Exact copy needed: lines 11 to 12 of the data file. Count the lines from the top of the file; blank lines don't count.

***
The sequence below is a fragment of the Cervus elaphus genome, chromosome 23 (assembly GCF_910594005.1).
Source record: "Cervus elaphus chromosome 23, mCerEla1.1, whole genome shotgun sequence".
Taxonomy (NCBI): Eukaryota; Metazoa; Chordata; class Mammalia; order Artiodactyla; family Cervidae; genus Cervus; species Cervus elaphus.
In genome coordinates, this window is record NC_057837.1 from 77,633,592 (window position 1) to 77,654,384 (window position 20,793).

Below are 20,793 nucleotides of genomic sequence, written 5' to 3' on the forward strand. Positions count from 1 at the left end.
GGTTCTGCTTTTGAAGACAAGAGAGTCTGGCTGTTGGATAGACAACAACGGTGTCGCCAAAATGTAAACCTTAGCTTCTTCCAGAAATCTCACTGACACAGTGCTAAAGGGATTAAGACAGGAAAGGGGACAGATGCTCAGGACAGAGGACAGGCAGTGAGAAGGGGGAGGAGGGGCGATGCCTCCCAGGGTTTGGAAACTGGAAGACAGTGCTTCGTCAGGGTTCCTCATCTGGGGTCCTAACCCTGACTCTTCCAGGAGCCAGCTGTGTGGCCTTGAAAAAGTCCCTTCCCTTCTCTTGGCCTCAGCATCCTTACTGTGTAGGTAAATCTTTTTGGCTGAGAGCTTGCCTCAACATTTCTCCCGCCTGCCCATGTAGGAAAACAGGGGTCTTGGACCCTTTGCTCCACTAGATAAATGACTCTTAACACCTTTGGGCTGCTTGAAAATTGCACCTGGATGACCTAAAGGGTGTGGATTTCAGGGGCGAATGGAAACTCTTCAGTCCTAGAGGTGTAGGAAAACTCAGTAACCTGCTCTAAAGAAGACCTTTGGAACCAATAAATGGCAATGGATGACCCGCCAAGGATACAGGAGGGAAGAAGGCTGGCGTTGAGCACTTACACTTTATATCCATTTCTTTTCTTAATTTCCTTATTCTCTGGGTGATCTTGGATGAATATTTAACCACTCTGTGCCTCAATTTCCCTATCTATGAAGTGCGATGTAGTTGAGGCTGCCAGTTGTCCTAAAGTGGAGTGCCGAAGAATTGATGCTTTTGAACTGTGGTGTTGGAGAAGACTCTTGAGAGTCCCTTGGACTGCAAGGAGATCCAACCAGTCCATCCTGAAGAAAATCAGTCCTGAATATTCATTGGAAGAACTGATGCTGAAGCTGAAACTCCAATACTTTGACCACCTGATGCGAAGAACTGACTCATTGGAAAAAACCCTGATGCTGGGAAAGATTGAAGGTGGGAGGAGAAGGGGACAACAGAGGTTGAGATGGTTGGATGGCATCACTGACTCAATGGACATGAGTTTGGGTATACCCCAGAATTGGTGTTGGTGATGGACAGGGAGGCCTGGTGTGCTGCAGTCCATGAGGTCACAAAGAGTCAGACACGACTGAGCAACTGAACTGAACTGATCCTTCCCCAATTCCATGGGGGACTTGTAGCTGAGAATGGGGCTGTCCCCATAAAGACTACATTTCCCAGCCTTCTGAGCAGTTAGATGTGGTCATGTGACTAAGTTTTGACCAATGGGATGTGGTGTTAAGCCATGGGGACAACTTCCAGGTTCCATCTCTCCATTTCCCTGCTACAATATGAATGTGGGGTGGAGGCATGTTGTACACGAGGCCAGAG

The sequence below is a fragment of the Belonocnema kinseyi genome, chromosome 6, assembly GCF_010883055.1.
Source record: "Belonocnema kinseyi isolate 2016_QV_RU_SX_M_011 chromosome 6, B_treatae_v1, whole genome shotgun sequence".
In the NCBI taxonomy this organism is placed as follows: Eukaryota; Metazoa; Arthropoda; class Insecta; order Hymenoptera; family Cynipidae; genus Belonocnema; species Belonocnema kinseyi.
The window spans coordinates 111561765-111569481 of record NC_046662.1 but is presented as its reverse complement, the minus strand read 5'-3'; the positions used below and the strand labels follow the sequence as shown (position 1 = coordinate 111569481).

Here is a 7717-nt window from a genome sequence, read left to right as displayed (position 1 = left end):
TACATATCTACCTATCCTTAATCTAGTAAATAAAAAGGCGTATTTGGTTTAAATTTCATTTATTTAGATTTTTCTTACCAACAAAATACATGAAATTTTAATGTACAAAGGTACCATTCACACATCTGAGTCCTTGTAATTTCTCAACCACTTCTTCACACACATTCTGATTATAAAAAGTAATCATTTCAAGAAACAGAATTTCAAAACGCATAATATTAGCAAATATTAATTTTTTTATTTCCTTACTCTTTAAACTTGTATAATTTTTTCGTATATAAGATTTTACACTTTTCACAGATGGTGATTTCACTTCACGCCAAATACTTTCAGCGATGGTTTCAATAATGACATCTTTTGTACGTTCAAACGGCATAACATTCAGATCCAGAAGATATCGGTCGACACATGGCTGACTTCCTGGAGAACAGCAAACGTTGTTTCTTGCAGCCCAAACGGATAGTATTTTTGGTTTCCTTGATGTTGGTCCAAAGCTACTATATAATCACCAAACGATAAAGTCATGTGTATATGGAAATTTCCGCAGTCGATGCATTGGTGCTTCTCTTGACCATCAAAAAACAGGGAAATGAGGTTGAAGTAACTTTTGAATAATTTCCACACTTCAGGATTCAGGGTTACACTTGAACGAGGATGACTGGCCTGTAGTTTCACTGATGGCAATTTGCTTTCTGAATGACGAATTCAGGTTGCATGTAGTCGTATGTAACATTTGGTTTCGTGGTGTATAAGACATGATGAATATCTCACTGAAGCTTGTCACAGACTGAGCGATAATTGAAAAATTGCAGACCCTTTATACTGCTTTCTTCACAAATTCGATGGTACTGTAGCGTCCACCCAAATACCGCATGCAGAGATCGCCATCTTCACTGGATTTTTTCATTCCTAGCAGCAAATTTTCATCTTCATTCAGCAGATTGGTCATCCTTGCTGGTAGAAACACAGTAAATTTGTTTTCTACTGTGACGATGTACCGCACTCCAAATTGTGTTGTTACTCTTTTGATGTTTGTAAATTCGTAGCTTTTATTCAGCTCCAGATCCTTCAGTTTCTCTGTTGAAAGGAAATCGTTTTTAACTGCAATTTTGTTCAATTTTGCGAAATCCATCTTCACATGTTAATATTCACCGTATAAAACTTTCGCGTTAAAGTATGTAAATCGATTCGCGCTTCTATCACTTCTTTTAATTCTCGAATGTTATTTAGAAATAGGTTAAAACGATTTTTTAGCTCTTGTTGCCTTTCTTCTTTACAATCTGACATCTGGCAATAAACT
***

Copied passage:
Here is a 7717-nt window from a genome sequence, read left to right as displayed (position 1 = left end):
TACATATCTACCTATCCTTAATCTAGTAAATAAAAAGGCGTATTTGGTTTAAATTTCATTTATTTAGATTTTTCTTACCAACAAAATACATGAAATTTTAATGTACAAAGGTACCATTCACACATCTGAGTCCTTGTAATTTCTCAACCACTTCTTCACACACATTCTGATTATAAAAAGTAATCATTTCAAGAAACAGAATTTCAAAACGCATAATATTAGCAAATATTAATTTTTTTATTTCCTTACTCTTTAAACTTGTATAATTTTTTCGTATATAAGATTTTACACTTTTCACAGATGGTGATTTCACTTCACGCCAAATACTTTCAGCGATGGTTTCAATAATGACATCTTTTGTACGTTCAAACGGCATAACATTCAGATCCAGAAGATATCGGTCGACACATGGCTGACTTCCTGGAGAACAGCAAACGTTGTTTCTTGCAGCCCAAACGGATAGTATTTTTGGTTTCCTTGATGTTGGTCCAAAGCTACTATATAATCACCAAACGATAAAGTCATGTGTATATGGAAATTTCCGCAGTCGATGCATTGGTGCTTCTCTTGACCATCAAAAAACAGGGAAATGAGGTTGAAGTAACTTTTGAATAATTTCCACACTTCAGGATTCAGGGTTACACTTGAACGAGGATGACTGGCCTGTAGTTTCACTGATGGCAATTTGCTTTCTGAATGACGAATTCAGGTTGCATGTAGTCGTATGTAACATTTGGTTTCGTGGTGTATAAGACATGATGAATATCTCACTGAAGCTTGTCACAGACTGAGCGATAATTGAAAAATTGCAGACCCTTTATACTGCTTTCTTCACAAATTCGATGGTACTGTAGCGTCCACCCAAATACCGCATGCAGAGATCGCCATCTTCACTGGATTTTTTCATTCCTAGCAGCAAATTTTCATCTTCATTCAGCAGATTGGTCATCCTTGCTGGTAGAAACACAGTAAATTTGTTTTCTACTGTGACGATGTACCGCACTCCAAATTGTGTTGTTACTCTTTTGATGTTTGTAAATTCGTAGCTTTTATTCAGCTCCAGATCCTTCAGTTTCTCTGTTGAAAGGAAATCGTTTTTAACTGCAATTTTGTTCAATTTTGCGAAATCCATCTTCACATGTTAATATTCACCGTATAAAACTTTCGCGTTAAAGTATGTAAATCGATTCGCGCTTCTATCACTTCTTTTAATTCTCGAATGTTATTTAGAAATAGGTTAAAACGATTTTTTAGCTCTTGTTGCCTTTCTTCTTTACAATCTGACATCTGGCAATAAACT